Ten wounded in Saudi Arabia as drone attack damages airport

Injuries sustained when 'a hostile projectile fell on King Abdullah Airport'

Ten people were injured on Friday in an attack by an explosives-laden drone at King Abdullah Airport in Saudi Arabia's southern city of Jizan.

Six Saudis, three Bangladeshis and one Sudanese national suffered minor injuries, reports said. Some of the airport's windows were shattered in the attack, a spokesman for the Saudi-led coalition told state news agency SPA.

The injuries happened when "a hostile projectile fell on King Abdullah Airport", said a statement from the Coalition to Restore Legitimacy in Yemen.

There was no immediate claim of responsibility by the Houthis.

Attacks against Saudi targets have been blamed on Houthi forces fighting the Saudi-led coalition in Yemen. The coalition, which intervened in March 2015 to reinstate the ousted government, has often retaliated against cross-border attacks on Saudi Arabia with air strikes in Yemen.

Four workers were wounded on Wednesday when the coalition intercepted an explosives-laden drone targeting the kingdom's Abha airport, state media said.

The coalition said the workers sustained minor injuries from the drone's debris, SPA reported.

On August 31, a drone hit the same airport, wounding eight people and damaging a civilian aircraft.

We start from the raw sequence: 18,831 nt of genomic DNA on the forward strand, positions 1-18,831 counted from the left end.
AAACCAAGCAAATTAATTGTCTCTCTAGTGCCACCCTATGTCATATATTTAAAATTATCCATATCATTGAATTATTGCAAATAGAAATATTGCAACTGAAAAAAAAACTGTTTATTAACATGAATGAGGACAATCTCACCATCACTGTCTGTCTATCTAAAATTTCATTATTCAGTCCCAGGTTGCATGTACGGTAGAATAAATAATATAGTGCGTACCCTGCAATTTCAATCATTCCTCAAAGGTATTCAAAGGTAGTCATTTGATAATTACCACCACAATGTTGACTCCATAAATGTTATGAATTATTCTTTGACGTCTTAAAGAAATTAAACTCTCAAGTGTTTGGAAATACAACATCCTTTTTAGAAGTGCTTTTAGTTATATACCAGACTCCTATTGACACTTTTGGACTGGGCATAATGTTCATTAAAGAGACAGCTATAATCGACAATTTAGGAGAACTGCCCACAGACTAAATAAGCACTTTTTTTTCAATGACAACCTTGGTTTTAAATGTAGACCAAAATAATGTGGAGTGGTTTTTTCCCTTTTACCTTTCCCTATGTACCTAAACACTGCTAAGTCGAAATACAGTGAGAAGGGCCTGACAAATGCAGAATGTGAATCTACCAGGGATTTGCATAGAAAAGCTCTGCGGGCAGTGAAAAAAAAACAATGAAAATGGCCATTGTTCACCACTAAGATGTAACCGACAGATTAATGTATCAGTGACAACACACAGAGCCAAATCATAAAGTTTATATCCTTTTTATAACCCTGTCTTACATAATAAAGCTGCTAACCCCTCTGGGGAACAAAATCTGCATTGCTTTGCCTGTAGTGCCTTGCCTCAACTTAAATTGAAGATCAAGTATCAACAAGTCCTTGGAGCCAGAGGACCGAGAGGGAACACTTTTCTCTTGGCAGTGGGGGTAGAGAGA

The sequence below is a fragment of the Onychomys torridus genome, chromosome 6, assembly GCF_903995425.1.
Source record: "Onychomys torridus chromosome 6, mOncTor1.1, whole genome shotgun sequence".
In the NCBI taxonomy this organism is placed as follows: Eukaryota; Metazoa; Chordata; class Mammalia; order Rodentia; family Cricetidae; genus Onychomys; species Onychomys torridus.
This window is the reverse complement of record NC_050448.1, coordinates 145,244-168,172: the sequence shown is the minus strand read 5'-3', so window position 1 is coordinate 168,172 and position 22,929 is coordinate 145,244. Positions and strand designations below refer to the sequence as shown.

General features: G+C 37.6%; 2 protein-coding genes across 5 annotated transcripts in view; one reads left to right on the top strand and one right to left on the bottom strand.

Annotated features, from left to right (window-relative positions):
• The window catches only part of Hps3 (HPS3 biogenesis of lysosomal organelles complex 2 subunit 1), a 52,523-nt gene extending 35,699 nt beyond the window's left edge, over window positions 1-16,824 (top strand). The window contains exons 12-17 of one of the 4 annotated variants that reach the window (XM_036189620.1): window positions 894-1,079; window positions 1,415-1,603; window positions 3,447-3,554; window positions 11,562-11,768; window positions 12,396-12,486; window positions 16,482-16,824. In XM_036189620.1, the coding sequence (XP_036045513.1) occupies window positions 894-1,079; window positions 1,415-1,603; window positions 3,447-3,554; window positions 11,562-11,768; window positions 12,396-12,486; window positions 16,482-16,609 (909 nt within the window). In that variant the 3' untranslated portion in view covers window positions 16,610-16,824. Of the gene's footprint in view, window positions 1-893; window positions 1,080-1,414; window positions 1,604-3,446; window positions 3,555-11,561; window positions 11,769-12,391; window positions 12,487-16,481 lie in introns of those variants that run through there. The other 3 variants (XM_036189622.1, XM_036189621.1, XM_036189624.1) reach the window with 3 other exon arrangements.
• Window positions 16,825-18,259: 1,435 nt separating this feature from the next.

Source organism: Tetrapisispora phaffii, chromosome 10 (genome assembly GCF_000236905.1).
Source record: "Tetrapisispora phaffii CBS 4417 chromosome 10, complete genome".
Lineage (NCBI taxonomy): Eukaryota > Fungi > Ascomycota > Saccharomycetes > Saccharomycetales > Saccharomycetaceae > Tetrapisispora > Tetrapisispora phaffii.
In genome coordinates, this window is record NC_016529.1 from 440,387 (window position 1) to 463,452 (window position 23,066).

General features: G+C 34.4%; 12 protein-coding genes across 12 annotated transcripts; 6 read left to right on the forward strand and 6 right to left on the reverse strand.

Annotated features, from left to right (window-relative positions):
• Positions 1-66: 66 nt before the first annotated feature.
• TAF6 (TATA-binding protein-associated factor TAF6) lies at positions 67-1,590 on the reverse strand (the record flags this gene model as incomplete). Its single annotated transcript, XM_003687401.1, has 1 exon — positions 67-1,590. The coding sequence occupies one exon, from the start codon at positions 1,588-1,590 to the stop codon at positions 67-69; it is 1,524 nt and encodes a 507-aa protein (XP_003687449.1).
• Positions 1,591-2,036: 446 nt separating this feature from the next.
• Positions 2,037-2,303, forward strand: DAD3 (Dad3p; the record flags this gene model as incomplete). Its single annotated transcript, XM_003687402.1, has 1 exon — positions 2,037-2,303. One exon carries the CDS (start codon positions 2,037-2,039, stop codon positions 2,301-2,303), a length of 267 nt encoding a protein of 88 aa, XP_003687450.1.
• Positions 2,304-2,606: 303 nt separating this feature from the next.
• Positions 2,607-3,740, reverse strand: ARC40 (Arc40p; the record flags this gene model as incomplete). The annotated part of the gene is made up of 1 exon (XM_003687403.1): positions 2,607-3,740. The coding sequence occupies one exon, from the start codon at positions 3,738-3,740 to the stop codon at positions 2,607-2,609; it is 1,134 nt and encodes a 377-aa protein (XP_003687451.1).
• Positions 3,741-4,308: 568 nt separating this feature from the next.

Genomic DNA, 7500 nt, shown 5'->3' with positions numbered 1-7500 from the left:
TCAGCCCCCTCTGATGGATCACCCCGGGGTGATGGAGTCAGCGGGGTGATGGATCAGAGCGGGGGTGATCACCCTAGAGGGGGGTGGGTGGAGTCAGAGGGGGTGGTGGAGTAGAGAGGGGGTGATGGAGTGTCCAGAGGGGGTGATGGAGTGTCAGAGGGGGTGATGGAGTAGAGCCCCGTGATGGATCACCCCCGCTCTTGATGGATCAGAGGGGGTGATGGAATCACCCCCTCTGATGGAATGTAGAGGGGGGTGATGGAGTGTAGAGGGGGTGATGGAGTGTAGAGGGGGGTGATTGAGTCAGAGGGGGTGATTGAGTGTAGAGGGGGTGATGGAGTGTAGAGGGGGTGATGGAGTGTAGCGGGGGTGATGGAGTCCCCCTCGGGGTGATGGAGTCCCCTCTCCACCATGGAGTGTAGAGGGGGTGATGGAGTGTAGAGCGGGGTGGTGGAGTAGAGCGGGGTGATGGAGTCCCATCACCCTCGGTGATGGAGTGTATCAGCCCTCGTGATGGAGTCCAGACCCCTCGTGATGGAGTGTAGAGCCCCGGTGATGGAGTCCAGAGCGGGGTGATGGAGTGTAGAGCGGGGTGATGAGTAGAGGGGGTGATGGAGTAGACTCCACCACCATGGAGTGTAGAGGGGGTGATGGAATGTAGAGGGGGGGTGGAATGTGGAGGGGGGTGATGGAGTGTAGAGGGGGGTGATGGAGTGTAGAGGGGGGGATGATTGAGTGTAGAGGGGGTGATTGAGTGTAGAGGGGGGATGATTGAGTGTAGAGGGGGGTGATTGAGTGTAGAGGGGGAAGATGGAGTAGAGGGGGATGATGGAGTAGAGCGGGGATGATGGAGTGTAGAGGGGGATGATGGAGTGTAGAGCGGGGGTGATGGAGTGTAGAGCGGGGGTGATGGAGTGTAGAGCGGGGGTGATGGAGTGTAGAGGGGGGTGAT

In recent years, Saudi Arabian air and ground defences have become more effective at intercepting Houthi drones and ballistic missiles.

Speaking in Riyadh on March 8, the spokesman for the Saudi-led Arab coalition, Colonel Turki Al Malki, confirmed that most devices fired at the kingdom were being shot down.

“No country in the world has been able to confront these drones the way Saudi Arabia has,” he said.

As well as low flying drones, the Houthis have fired at least 350 ballistic missiles, similar to Soviet-era Scud missiles. Like the drones launched by the Houthis, the Burkan 2 missile is thought to have been designed and assembled in Iran, based on the Qiam ballistic missile.

Since 2017, international organisations including the UN have warned that drones and missiles possessed by Houthi militias are likely Iranian in origin, based on their strong similarity to Iranian designs.

Yemen has been ravaged by war, disease and hunger since the Houthis seized the capital Sanaa and overthrew the government in 2014.

Late last month Saudi Arabia's Crown Prince Mohammed bin Salman had a detailed discussion about the war in Yemen with US President Joe Biden's national security adviser Jake Sullivan, a senior administration official said.

UN special envoy to Yemen Hans Grundberg, from Sweden, also met Saudi officials to discuss ending the conflict last month.

Updated: October 9th 2021, 1:00 PM